Terminating Employees in Maryland
Updated: Jul 23, 2020
By Sarah Everhart
The busy summer season for agriculture can bring many blessings to agricultural employers but can also bring labor-related headaches such as the need to terminate employees. What legal rights do farm operators have to terminate employees in Maryland? When can they run afoul of State and Federal labor laws?
The good news is that in Maryland all employees are “at-will” employees meaning they work “at the will” of their employers. The means, in the absence of an express contract, agreement, or policy to the contrary, an employee may be hired or fired for almost any reason. This is a big benefit for employers in Maryland and an important one to understand. Employers who don’t understand the concept of “at-will” employment and use employment contracts and/or handbooks to protect themselves can unknowingly subject themselves to a higher standard for termination. For example, a contract or handbook which contains a complex system of notice, warnings, evaluation, etc. prior to a termination will trump the default standard of “at-will” employment and require an employer to implement the system outlined in the contractual document before a termination can occur. This is not to say that there isn’t any benefit to using contract and/or handbooks, but the documents should clearly state that they are not meant to change the “at-will” employment standard and should not establish a complicated system for terminations.
What Do Employees Need to Be Provided Upon Termination?
Regardless of the reason for termination, an employer should provide a terminated employee with all earned income on or before the day the employee would have been paid the wages if the employment had not been terminated. Further, unless the employer has a written policy to the contrary, the employee is also entitled to receive payment for all accrued leave upon termination. Many employers are often tempted to punish employees by withholding earned income and/or leave at the time of termination but this is not advisable. The law provides that employers who improperly withhold earned income and/or leave may be subject to a punitive award for up to 3 times the amount of the wages, counsel fees, and court costs. Therefore, if an employee’s termination involves a financial detriment to the employer such as damage to crops or equipment, the employer should consult with their attorney on how best to address that damage instead of deducting any amount from the employee’s final paycheck.
Reasons That Employees Should Not Be Legally Terminated
Of course there are exceptions to every rule, including the general standard of “at-will” employment. Employees cannot be terminated for reasons based in discrimination which means an employer cannot terminate an employee solely because of race, color, gender, national origin, religion, age, disability, or marital status.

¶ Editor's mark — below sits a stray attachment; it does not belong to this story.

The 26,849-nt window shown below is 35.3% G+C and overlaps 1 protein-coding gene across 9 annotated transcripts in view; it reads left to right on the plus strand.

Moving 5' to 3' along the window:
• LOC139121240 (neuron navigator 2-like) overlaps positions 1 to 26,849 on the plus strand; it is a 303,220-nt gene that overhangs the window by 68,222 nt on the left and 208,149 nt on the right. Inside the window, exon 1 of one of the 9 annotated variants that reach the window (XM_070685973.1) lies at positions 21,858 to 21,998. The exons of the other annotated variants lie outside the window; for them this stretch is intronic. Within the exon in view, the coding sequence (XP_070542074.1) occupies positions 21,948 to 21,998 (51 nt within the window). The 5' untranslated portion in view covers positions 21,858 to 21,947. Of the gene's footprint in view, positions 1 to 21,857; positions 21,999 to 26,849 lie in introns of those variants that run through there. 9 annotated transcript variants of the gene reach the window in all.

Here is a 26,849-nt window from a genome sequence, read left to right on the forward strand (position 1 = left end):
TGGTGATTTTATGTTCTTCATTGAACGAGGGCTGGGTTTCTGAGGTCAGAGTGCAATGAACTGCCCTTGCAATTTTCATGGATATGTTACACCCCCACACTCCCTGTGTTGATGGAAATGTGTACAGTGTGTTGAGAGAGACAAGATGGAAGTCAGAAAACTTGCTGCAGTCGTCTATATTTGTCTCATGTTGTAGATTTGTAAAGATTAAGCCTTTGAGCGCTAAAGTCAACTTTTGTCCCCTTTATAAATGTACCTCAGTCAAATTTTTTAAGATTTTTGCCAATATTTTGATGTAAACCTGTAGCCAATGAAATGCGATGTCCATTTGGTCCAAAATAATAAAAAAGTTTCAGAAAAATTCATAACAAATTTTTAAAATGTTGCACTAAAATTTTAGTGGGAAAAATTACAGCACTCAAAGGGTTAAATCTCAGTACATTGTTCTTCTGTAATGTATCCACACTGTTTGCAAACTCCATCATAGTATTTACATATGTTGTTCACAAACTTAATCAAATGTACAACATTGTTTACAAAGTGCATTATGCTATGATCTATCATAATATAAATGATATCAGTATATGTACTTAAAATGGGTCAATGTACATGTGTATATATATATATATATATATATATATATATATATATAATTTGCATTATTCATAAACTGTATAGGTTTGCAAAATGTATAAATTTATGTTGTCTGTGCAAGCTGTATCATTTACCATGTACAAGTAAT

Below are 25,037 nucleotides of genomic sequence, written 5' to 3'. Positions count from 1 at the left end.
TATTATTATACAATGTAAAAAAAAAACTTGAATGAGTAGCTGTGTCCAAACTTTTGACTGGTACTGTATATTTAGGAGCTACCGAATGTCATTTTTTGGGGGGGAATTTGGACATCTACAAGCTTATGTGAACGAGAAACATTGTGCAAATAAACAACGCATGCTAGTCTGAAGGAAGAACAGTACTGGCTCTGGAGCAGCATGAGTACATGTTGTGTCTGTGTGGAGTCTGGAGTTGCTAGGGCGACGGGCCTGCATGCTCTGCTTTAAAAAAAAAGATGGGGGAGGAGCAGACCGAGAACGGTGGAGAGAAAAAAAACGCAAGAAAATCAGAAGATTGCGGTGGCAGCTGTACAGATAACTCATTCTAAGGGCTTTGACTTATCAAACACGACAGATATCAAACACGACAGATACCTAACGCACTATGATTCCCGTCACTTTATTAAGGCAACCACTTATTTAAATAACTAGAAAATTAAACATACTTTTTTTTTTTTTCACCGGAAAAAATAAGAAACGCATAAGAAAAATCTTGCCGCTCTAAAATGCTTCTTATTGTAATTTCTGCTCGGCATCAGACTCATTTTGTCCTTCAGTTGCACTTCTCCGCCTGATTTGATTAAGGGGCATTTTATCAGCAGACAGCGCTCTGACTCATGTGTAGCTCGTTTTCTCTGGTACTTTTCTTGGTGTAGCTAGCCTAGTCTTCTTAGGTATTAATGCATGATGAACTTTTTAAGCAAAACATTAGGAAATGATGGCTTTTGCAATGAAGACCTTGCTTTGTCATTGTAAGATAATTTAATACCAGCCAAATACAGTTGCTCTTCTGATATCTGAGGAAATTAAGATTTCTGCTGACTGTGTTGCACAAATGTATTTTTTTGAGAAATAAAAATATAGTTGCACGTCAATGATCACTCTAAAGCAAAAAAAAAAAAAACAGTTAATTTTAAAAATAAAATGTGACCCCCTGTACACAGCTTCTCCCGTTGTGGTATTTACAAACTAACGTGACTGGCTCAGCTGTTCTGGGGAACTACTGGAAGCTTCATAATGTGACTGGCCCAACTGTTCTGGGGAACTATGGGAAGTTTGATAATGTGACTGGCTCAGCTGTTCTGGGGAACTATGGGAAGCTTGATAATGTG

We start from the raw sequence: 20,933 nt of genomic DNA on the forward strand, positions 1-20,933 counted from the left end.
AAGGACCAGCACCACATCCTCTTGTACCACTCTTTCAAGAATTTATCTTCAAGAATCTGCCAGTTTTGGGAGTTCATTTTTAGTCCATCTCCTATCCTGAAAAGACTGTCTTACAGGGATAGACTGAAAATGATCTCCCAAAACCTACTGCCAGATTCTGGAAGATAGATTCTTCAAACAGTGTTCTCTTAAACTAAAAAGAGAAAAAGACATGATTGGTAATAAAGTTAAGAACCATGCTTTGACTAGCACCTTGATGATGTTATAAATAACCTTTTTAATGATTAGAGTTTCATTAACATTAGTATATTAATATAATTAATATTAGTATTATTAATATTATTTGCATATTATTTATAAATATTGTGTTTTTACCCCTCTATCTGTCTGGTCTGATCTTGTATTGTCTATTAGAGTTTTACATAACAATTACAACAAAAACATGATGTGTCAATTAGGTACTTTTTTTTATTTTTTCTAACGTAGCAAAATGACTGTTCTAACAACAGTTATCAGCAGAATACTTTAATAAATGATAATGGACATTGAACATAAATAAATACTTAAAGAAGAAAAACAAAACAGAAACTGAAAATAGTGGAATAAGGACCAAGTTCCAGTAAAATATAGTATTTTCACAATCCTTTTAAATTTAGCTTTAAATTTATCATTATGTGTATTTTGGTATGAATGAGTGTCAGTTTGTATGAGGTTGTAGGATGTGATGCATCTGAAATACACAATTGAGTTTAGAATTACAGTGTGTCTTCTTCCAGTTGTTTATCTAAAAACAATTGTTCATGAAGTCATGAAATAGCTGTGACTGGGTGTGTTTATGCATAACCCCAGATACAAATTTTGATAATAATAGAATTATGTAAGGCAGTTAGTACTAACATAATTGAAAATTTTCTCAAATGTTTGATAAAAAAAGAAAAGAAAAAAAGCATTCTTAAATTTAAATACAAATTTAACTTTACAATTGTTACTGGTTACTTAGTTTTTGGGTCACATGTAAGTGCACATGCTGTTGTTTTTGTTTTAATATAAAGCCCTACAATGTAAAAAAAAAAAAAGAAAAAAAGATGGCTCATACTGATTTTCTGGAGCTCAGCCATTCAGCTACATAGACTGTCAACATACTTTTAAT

As we all know, many forms of agricultural employment involve physical labor. The inability to perform said labor can be a common reason that an employer would want to terminate an employee but employers need to be very careful before firing an employee for this reason. The Americans with Disabilities Act affects employers with 15 or more employees and protects employees with a physical or mental disability. The law requires employers to provide disabled employees with a reasonable accommodation to allow them to continue to work at the operation. An employer may terminate an employee who cannot perform the essential functions of a job when a reasonable accommodation cannot be made by the employer. Good proof of this legal standard is a very clear and descriptive job announcement which includes the physical requirements of the job, i.e. “must be able to lift 25 lbs, must be able to perform strenuous outdoor labor for many hours at time, etc.” An employer who has advertised the job properly will have a good defense against a claim of discriminatory termination.
What if an employer has a legal reason to terminate an employee but is afraid that a termination will prompt the employee to claim the termination was based on discrimination? The best course of action for an employer who wants to terminate any employee but especially one who may claim discriminatory termination is to document the specific reasons the employee was terminated. Memories fade and an employer documenting the specific reasons (late to work X number of times, failed to show up for work on X dates) is a good practice to protect themselves should they be forced to defend a claim of discriminatory termination at a later date.
Retaliation is another reason that an employee cannot be terminated. If an employee has filed a worker’s compensation claim or has attempted to enforce their rights to receive fair wages or work in a safe workplace, the employee cannot be fired solely for these types of actions. Although it may be uncomfortable for the employer to have an employee on staff who has asked the state or Federal government to look into the employer’s operation, this is not a proper reason for termination and can subject an employer to further legal action.